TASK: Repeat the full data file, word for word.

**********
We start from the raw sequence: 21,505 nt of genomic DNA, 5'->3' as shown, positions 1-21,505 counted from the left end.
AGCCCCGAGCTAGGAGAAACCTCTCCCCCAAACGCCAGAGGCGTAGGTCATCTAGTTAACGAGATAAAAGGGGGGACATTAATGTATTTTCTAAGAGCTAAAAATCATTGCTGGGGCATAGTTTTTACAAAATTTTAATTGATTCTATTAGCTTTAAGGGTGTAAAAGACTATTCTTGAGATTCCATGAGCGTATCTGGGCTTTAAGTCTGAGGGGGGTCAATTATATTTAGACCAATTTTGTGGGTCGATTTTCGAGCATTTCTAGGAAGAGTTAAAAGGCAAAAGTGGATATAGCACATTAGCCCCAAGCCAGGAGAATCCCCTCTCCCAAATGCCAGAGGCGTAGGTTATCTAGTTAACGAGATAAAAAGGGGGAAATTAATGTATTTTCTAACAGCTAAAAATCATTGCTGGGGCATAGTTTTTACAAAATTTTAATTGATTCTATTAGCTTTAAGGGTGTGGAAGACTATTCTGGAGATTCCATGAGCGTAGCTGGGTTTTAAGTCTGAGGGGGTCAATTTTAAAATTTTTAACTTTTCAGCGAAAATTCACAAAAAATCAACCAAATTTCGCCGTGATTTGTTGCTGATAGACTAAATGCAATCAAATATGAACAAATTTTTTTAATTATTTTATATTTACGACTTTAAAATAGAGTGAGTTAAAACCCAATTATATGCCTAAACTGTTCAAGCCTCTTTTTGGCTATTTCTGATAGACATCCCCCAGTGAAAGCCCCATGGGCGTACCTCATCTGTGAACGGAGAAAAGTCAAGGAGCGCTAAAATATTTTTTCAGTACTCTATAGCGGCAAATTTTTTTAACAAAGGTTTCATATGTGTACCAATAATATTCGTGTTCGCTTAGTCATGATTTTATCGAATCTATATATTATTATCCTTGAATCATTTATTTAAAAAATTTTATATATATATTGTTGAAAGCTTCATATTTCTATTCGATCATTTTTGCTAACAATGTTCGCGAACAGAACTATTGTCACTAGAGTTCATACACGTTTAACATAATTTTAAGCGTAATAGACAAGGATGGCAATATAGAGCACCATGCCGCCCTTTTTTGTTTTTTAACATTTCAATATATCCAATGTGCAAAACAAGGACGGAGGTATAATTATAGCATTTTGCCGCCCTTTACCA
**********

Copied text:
We start from the raw sequence: 21,505 nt of genomic DNA, 5'->3' as shown, positions 1-21,505 counted from the left end.
AGCCCCGAGCTAGGAGAAACCTCTCCCCCAAACGCCAGAGGCGTAGGTCATCTAGTTAACGAGATAAAAGGGGGGACATTAATGTATTTTCTAAGAGCTAAAAATCATTGCTGGGGCATAGTTTTTACAAAATTTTAATTGATTCTATTAGCTTTAAGGGTGTAAAAGACTATTCTTGAGATTCCATGAGCGTATCTGGGCTTTAAGTCTGAGGGGGGTCAATTATATTTAGACCAATTTTGTGGGTCGATTTTCGAGCATTTCTAGGAAGAGTTAAAAGGCAAAAGTGGATATAGCACATTAGCCCCAAGCCAGGAGAATCCCCTCTCCCAAATGCCAGAGGCGTAGGTTATCTAGTTAACGAGATAAAAAGGGGGAAATTAATGTATTTTCTAACAGCTAAAAATCATTGCTGGGGCATAGTTTTTACAAAATTTTAATTGATTCTATTAGCTTTAAGGGTGTGGAAGACTATTCTGGAGATTCCATGAGCGTAGCTGGGTTTTAAGTCTGAGGGGGTCAATTTTAAAATTTTTAACTTTTCAGCGAAAATTCACAAAAAATCAACCAAATTTCGCCGTGATTTGTTGCTGATAGACTAAATGCAATCAAATATGAACAAATTTTTTTAATTATTTTATATTTACGACTTTAAAATAGAGTGAGTTAAAACCCAATTATATGCCTAAACTGTTCAAGCCTCTTTTTGGCTATTTCTGATAGACATCCCCCAGTGAAAGCCCCATGGGCGTACCTCATCTGTGAACGGAGAAAAGTCAAGGAGCGCTAAAATATTTTTTCAGTACTCTATAGCGGCAAATTTTTTTAACAAAGGTTTCATATGTGTACCAATAATATTCGTGTTCGCTTAGTCATGATTTTATCGAATCTATATATTATTATCCTTGAATCATTTATTTAAAAAATTTTATATATATATTGTTGAAAGCTTCATATTTCTATTCGATCATTTTTGCTAACAATGTTCGCGAACAGAACTATTGTCACTAGAGTTCATACACGTTTAACATAATTTTAAGCGTAATAGACAAGGATGGCAATATAGAGCACCATGCCGCCCTTTTTTGTTTTTTAACATTTCAATATATCCAATGTGCAAAACAAGGACGGAGGTATAATTATAGCATTTTGCCGCCCTTTACCA